“The Invisible Women: Naming and Proclaiming the Forgotten Women in Scripture and Church Law” is a book of great consequence.
Through Sister Sandra Makowski’s superb writing, research and scholarship, the poor treatment of women in the Bible, lectionary and local church is brought to new light.
Of course, Makowski writes from a Catholic perspective, but that does not mean there is no food for the rest of Christianity. As a Baptist, I was surprised by the number of things I did not know.
For example, I have never read a book or heard a sermon on Hagar and yet Makowski’s book helped me to see how Hagar becomes more and more important as international conflicts continue to unfold.
Similarly, I knew almost nothing about Huldah, the prophet who lived during the time of Jeremiah. I have been saturated with knowledge about Jeremiah and his teachings and that is Makowski’s point. Too often, we study the men and ignore the women.
In the beginning of the church, women and men shared equal status and roles. However, as the church became more and more structured it took on the cultural characteristics of the society around it. Women gradually were stricken from the leadership and their voices disregarded.
In the Catholic Church, this pattern continued unchallenged until after Vatican II, where no Catholic women were originally invited.
However, a major shift began that indicated that the laity share equally in being gifted with the Holy Spirit, being called to holiness and being engaged in the mission of the church.
Although women play major roles in the Bible, their importance is mainly marginalized by the male-dominated church, Makowski asserts. When women are mentioned, it is most often in relationship to the male figures.
Jesus reverses this practice; however, the church downplays the extraordinary recognition Jesus gave to women.
The role of women has often been described as the sleeping beauty fairytale. Women are simply to wait until Prince Charming arrives, awakens them and gives meaning to their lives through him.
It would be nice to think that that notion has been put to rest; however, we know that this isn’t true.
The Baptist Faith and Message statement of the Southern Baptist Convention in the year 2000 states, “While both men and women are gifted for service in the church, the office of pastor is limited to men as qualified by Scripture.”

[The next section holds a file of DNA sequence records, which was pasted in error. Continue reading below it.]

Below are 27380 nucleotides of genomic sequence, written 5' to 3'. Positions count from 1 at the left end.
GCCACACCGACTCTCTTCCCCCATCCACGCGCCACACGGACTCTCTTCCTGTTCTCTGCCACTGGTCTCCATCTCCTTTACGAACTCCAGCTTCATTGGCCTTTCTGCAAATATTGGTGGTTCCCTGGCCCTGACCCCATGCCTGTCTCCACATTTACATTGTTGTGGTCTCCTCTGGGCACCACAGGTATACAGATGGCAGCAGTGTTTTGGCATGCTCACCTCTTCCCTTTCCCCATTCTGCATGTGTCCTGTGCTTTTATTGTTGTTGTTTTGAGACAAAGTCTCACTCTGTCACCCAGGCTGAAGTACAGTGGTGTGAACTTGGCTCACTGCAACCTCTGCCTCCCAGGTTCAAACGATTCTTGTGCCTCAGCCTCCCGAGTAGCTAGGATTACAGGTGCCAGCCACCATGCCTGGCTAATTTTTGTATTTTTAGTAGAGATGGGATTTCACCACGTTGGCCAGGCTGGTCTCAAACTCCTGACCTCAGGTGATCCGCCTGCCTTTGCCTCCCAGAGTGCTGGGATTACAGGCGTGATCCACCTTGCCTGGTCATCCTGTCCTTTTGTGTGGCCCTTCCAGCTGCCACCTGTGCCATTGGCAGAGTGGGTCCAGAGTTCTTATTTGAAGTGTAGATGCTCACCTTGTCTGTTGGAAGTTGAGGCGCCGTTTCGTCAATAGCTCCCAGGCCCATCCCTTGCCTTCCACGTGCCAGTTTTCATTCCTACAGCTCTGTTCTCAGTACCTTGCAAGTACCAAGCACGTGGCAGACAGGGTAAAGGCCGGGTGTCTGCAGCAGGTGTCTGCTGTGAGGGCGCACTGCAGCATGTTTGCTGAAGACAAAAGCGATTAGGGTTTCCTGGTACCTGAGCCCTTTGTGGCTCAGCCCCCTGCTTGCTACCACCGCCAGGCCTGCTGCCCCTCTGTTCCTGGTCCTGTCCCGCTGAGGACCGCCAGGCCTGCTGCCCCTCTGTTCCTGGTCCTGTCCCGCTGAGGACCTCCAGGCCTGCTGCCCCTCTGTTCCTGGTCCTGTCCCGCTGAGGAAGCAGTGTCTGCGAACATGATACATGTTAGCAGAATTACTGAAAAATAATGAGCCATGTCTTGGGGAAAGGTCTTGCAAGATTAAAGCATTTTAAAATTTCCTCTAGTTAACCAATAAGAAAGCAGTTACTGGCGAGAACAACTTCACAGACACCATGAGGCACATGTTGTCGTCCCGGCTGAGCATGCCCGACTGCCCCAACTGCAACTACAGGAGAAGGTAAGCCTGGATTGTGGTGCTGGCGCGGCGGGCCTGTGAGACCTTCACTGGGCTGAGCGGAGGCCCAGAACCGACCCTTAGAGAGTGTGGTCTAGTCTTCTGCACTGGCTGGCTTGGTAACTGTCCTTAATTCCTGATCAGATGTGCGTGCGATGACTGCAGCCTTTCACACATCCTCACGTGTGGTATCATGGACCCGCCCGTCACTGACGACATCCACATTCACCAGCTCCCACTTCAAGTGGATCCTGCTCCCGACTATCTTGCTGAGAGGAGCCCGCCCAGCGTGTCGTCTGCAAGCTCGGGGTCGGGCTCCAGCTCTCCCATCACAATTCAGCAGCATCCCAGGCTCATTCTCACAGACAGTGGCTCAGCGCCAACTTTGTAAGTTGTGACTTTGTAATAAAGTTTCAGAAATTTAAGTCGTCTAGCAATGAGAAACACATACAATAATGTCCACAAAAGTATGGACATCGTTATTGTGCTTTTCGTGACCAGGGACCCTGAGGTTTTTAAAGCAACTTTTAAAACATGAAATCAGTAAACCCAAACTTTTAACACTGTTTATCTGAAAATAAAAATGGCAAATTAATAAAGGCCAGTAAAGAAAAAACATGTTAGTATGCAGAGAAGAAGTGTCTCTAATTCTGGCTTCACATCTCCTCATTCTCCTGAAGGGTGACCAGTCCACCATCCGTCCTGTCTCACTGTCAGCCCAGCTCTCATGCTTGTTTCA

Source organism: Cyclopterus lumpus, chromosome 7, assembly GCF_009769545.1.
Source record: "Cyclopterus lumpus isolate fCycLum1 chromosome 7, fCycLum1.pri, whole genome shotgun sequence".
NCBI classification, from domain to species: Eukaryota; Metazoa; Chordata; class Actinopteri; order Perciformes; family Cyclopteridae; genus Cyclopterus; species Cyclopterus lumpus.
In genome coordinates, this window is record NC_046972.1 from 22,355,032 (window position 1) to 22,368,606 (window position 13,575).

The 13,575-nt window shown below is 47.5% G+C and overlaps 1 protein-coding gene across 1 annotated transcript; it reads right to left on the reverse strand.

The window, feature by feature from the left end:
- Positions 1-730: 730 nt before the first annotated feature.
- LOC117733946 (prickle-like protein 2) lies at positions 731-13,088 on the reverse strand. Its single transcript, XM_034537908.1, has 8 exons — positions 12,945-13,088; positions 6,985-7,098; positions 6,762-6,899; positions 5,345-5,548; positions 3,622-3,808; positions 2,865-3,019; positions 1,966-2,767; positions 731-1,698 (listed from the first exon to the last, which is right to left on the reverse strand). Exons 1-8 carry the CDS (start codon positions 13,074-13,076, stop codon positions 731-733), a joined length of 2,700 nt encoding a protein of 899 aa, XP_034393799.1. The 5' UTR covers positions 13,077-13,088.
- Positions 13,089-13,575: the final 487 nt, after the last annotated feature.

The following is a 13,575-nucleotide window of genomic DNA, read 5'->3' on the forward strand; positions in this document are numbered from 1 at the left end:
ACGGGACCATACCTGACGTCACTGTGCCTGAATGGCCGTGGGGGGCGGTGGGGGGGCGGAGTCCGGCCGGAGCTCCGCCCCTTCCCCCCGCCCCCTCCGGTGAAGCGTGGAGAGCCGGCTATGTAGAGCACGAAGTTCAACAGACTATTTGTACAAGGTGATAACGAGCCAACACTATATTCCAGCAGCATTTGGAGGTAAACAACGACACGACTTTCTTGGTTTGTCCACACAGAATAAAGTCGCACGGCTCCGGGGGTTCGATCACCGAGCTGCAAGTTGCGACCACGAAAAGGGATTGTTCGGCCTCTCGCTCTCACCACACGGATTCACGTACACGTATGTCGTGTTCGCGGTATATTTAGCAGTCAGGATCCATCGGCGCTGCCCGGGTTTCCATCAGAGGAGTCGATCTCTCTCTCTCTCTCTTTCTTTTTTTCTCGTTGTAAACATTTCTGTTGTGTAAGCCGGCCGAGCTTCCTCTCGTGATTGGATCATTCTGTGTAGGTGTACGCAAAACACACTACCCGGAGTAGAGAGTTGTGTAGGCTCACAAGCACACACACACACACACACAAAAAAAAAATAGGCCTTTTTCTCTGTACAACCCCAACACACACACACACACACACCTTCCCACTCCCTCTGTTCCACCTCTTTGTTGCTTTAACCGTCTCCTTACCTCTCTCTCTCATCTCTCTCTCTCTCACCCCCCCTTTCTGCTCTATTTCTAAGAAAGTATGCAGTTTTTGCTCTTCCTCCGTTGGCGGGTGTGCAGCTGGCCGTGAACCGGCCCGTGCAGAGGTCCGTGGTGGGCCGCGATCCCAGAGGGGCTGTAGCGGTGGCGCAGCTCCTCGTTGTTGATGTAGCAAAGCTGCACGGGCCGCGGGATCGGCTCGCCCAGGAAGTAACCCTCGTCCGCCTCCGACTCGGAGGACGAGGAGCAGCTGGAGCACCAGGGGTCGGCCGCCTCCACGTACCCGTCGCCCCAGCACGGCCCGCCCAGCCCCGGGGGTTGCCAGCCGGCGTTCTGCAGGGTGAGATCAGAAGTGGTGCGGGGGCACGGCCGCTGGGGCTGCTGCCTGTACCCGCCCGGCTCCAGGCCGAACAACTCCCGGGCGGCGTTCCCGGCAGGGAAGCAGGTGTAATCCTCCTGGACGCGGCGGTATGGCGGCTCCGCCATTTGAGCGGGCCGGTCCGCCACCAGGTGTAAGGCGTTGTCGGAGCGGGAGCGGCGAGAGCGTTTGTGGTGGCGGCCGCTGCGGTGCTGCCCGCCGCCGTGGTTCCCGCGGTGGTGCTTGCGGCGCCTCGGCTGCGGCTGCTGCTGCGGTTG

Another section states, “A wife is to submit herself graciously to the servant leadership of her husband even as the church willingly submits to the headship of Christ.”
As a result, in many Southern Baptist churches, women cannot be deacons or teach men.
One of the major new ideas to me from Makowski’s book is that there were women at the Last Supper. The Scriptures do not restrict the possibility. Yet, in my life in the church this possibility has never been remotely suggested.
At the end of each chapter, Makowski includes a short story that places the reader in a situation and then asks the reader to answer several questions. These questions are very important in helping personalize the impact of what has gone before.
The concluding paragraphs of “The Invisible Women” are powerful.
“If we fail at being our best selves, or if we are not invited to the banquet, that doesn’t mean we give up. It simply means that tomorrow is another day. And tomorrow we try again with God’s grace,” Makowski writes. “It is God who has the final answer, and in the end, it is God who does the inviting. God has already extended the invitation to women and men alike. No one is excluded from the banquet.”
She continues, “Let us remember that it is God who has the last word, and in God we trust because God loves us, God sees us, God calls us by our name. We are God’s beloved – male and female alike. And nothing and no one can take that away. What more is there to say!”
Mitch Carnell is a member of First Baptist Church of Charleston, South Carolina. He is the author of “Our Father: Discovering Family.” His writings can also be found at MitchCarnell.com and ChristianCivility.com.